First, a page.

Suppose you are feeling vastly more confident about a trade than usual. It is intuitive to think of risking more money on a trade, but once again you should ask yourself why you feel so much more confident about this trade than the rest. This is really the same situation as the one above, except that the inferior trades are the rule was supposed to be exception, so arguably this is even worse. Once again you should not be taking inferior trades. You should only be taking trades that you feel the highest level of confidence about.
What is the Argument for Varying Investment Sizes?
Recently, I came across a different argument for varying investment sizes that I have heard before. The argument has nothing to do with the confidence levels that you associate with each of your trades. It has to do with the fact that some people psychologically struggle with investment sizes above a certain dollar amount.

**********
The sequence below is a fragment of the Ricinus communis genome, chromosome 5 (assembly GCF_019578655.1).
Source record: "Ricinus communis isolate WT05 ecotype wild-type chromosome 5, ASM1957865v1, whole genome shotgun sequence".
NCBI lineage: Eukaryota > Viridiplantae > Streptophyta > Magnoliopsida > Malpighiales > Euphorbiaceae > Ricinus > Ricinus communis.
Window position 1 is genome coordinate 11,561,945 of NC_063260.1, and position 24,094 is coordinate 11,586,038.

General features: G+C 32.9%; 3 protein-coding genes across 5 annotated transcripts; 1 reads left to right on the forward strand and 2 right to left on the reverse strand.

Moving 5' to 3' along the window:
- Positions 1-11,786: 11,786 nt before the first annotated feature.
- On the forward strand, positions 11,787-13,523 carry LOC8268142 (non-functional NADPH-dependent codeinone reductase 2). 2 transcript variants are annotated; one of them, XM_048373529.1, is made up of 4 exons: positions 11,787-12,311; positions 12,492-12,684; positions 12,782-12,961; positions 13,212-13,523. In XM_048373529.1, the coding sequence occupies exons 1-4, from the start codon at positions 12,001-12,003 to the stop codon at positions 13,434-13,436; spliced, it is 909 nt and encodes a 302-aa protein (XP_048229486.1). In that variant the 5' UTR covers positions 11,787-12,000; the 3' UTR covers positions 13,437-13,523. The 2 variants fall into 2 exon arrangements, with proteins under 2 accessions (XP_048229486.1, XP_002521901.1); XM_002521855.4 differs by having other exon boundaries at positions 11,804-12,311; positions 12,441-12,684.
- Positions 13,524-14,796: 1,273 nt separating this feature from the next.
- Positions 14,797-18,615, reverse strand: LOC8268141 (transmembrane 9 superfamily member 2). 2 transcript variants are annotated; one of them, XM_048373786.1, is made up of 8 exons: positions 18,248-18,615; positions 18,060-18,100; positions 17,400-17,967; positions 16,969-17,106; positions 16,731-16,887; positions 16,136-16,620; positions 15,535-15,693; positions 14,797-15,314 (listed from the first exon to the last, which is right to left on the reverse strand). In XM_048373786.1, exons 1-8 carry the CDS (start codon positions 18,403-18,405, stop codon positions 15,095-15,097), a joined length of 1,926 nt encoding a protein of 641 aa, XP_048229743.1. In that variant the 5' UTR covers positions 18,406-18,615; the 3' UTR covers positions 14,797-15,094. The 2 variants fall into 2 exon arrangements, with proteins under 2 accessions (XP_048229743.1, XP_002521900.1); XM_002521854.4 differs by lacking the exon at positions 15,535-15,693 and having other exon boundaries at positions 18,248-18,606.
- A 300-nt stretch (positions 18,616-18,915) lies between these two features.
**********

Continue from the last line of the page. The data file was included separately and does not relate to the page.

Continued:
For example, let’s say that you opened a binary options account with $250. You decide that you are going to keep your position sizes at 2% per trade. On your platform, you can take 60 Second trades with a minimum investment amount of $5. This happens to be exactly 2% of your account. If you lose a $5 trade, psychologically that may be painful, but probably not too hard to handle.
But imagine that over time your account grows, and eventually you are trading with $25,000. You have gotten used to taking 60 Second trades, but now 2% represents a much larger dollar amount. If you do the math, you would be risking $500 on each trade. Imagine losing $500 in just one minute. That is a lot harder to handle than losing $5.